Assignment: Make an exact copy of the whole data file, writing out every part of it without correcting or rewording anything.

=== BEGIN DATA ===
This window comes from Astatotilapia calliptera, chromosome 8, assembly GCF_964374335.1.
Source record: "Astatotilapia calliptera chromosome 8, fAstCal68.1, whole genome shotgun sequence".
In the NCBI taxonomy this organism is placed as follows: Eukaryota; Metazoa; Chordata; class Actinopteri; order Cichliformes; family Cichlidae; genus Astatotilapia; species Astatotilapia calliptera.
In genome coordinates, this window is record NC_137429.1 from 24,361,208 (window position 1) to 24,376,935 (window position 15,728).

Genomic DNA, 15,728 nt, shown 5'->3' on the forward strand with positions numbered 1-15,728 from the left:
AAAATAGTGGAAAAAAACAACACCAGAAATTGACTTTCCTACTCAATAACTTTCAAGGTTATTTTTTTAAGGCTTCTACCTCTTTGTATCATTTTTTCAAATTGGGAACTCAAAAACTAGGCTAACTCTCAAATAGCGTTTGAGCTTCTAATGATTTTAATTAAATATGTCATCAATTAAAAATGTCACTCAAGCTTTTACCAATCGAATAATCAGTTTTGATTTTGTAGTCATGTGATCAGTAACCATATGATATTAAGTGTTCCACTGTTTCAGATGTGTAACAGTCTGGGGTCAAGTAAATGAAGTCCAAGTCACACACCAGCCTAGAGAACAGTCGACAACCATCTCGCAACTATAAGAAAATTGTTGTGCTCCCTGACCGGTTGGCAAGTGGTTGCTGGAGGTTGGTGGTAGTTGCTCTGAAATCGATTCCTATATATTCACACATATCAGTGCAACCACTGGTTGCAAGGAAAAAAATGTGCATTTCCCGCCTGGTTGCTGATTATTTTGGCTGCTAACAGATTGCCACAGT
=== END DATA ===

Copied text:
This window comes from Astatotilapia calliptera, chromosome 8, assembly GCF_964374335.1.
Source record: "Astatotilapia calliptera chromosome 8, fAstCal68.1, whole genome shotgun sequence".
In the NCBI taxonomy this organism is placed as follows: Eukaryota; Metazoa; Chordata; class Actinopteri; order Cichliformes; family Cichlidae; genus Astatotilapia; species Astatotilapia calliptera.
In genome coordinates, this window is record NC_137429.1 from 24,361,208 (window position 1) to 24,376,935 (window position 15,728).

Genomic DNA, 15,728 nt, shown 5'->3' on the forward strand with positions numbered 1-15,728 from the left:
AAAATAGTGGAAAAAAACAACACCAGAAATTGACTTTCCTACTCAATAACTTTCAAGGTTATTTTTTTAAGGCTTCTACCTCTTTGTATCATTTTTTCAAATTGGGAACTCAAAAACTAGGCTAACTCTCAAATAGCGTTTGAGCTTCTAATGATTTTAATTAAATATGTCATCAATTAAAAATGTCACTCAAGCTTTTACCAATCGAATAATCAGTTTTGATTTTGTAGTCATGTGATCAGTAACCATATGATATTAAGTGTTCCACTGTTTCAGATGTGTAACAGTCTGGGGTCAAGTAAATGAAGTCCAAGTCACACACCAGCCTAGAGAACAGTCGACAACCATCTCGCAACTATAAGAAAATTGTTGTGCTCCCTGACCGGTTGGCAAGTGGTTGCTGGAGGTTGGTGGTAGTTGCTCTGAAATCGATTCCTATATATTCACACATATCAGTGCAACCACTGGTTGCAAGGAAAAAAATGTGCATTTCCCGCCTGGTTGCTGATTATTTTGGCTGCTAACAGATTGCCACAGT